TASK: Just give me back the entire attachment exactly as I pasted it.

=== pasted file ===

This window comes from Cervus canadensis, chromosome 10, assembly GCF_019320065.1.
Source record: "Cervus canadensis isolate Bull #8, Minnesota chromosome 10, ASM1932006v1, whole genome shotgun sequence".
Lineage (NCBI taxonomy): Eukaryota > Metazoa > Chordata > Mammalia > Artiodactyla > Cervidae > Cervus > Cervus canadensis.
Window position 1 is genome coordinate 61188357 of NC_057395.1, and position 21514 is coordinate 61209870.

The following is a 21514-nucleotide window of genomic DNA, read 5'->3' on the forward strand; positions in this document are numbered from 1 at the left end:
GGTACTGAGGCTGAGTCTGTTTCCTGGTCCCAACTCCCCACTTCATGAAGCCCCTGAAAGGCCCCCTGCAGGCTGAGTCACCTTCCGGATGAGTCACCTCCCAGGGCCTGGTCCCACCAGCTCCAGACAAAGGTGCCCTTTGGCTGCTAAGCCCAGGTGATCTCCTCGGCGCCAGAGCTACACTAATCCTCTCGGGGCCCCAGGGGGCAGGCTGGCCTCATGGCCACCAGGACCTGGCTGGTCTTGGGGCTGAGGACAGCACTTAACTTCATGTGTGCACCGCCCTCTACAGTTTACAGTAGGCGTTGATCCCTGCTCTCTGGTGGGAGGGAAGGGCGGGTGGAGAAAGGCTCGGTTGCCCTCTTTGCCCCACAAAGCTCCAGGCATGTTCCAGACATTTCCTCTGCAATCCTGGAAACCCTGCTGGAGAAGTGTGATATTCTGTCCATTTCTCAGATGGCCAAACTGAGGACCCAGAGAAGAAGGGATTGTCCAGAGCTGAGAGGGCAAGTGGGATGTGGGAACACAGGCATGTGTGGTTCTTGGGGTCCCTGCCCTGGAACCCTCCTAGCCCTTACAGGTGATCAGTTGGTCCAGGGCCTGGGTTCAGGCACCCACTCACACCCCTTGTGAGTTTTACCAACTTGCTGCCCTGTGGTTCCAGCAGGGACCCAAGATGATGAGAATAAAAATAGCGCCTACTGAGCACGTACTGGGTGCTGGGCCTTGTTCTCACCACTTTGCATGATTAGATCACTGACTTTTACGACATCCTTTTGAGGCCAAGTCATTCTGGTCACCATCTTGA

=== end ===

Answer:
This window comes from Cervus canadensis, chromosome 10, assembly GCF_019320065.1.
Source record: "Cervus canadensis isolate Bull #8, Minnesota chromosome 10, ASM1932006v1, whole genome shotgun sequence".
Lineage (NCBI taxonomy): Eukaryota > Metazoa > Chordata > Mammalia > Artiodactyla > Cervidae > Cervus > Cervus canadensis.
Window position 1 is genome coordinate 61188357 of NC_057395.1, and position 21514 is coordinate 61209870.

The following is a 21514-nucleotide window of genomic DNA, read 5'->3' on the forward strand; positions in this document are numbered from 1 at the left end:
GGTACTGAGGCTGAGTCTGTTTCCTGGTCCCAACTCCCCACTTCATGAAGCCCCTGAAAGGCCCCCTGCAGGCTGAGTCACCTTCCGGATGAGTCACCTCCCAGGGCCTGGTCCCACCAGCTCCAGACAAAGGTGCCCTTTGGCTGCTAAGCCCAGGTGATCTCCTCGGCGCCAGAGCTACACTAATCCTCTCGGGGCCCCAGGGGGCAGGCTGGCCTCATGGCCACCAGGACCTGGCTGGTCTTGGGGCTGAGGACAGCACTTAACTTCATGTGTGCACCGCCCTCTACAGTTTACAGTAGGCGTTGATCCCTGCTCTCTGGTGGGAGGGAAGGGCGGGTGGAGAAAGGCTCGGTTGCCCTCTTTGCCCCACAAAGCTCCAGGCATGTTCCAGACATTTCCTCTGCAATCCTGGAAACCCTGCTGGAGAAGTGTGATATTCTGTCCATTTCTCAGATGGCCAAACTGAGGACCCAGAGAAGAAGGGATTGTCCAGAGCTGAGAGGGCAAGTGGGATGTGGGAACACAGGCATGTGTGGTTCTTGGGGTCCCTGCCCTGGAACCCTCCTAGCCCTTACAGGTGATCAGTTGGTCCAGGGCCTGGGTTCAGGCACCCACTCACACCCCTTGTGAGTTTTACCAACTTGCTGCCCTGTGGTTCCAGCAGGGACCCAAGATGATGAGAATAAAAATAGCGCCTACTGAGCACGTACTGGGTGCTGGGCCTTGTTCTCACCACTTTGCATGATTAGATCACTGACTTTTACGACATCCTTTTGAGGCCAAGTCATTCTGGTCACCATCTTGA